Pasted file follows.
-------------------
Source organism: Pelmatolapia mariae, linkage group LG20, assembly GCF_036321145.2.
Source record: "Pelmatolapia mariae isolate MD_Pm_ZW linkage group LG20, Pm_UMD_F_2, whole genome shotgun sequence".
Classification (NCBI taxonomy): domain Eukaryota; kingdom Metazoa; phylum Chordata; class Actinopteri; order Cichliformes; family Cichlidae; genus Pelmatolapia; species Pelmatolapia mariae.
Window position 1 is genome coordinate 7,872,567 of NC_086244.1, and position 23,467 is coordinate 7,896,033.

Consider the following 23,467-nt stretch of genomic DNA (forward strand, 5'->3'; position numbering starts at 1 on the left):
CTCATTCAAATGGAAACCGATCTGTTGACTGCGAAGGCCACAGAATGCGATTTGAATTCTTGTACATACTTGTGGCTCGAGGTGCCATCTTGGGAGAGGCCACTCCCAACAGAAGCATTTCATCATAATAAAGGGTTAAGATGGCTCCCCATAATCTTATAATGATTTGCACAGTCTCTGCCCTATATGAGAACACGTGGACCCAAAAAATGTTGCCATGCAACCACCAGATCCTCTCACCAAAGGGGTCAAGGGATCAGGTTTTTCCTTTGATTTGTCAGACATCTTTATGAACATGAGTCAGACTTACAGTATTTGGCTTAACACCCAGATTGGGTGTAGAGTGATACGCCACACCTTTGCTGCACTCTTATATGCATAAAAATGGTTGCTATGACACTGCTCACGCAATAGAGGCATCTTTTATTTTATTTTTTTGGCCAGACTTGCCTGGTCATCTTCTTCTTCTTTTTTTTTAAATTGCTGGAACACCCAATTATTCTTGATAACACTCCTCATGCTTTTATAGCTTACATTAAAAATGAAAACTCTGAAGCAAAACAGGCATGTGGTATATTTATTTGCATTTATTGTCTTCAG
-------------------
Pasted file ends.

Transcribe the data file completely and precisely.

Source organism: Pelmatolapia mariae, linkage group LG20, assembly GCF_036321145.2.
Source record: "Pelmatolapia mariae isolate MD_Pm_ZW linkage group LG20, Pm_UMD_F_2, whole genome shotgun sequence".
Classification (NCBI taxonomy): domain Eukaryota; kingdom Metazoa; phylum Chordata; class Actinopteri; order Cichliformes; family Cichlidae; genus Pelmatolapia; species Pelmatolapia mariae.
Window position 1 is genome coordinate 7,872,567 of NC_086244.1, and position 23,467 is coordinate 7,896,033.

Consider the following 23,467-nt stretch of genomic DNA (forward strand, 5'->3'; position numbering starts at 1 on the left):
CTCATTCAAATGGAAACCGATCTGTTGACTGCGAAGGCCACAGAATGCGATTTGAATTCTTGTACATACTTGTGGCTCGAGGTGCCATCTTGGGAGAGGCCACTCCCAACAGAAGCATTTCATCATAATAAAGGGTTAAGATGGCTCCCCATAATCTTATAATGATTTGCACAGTCTCTGCCCTATATGAGAACACGTGGACCCAAAAAATGTTGCCATGCAACCACCAGATCCTCTCACCAAAGGGGTCAAGGGATCAGGTTTTTCCTTTGATTTGTCAGACATCTTTATGAACATGAGTCAGACTTACAGTATTTGGCTTAACACCCAGATTGGGTGTAGAGTGATACGCCACACCTTTGCTGCACTCTTATATGCATAAAAATGGTTGCTATGACACTGCTCACGCAATAGAGGCATCTTTTATTTTATTTTTTTGGCCAGACTTGCCTGGTCATCTTCTTCTTCTTTTTTTTTAAATTGCTGGAACACCCAATTATTCTTGATAACACTCCTCATGCTTTTATAGCTTACATTAAAAATGAAAACTCTGAAGCAAAACAGGCATGTGGTATATTTATTTGCATTTATTGTCTTCAG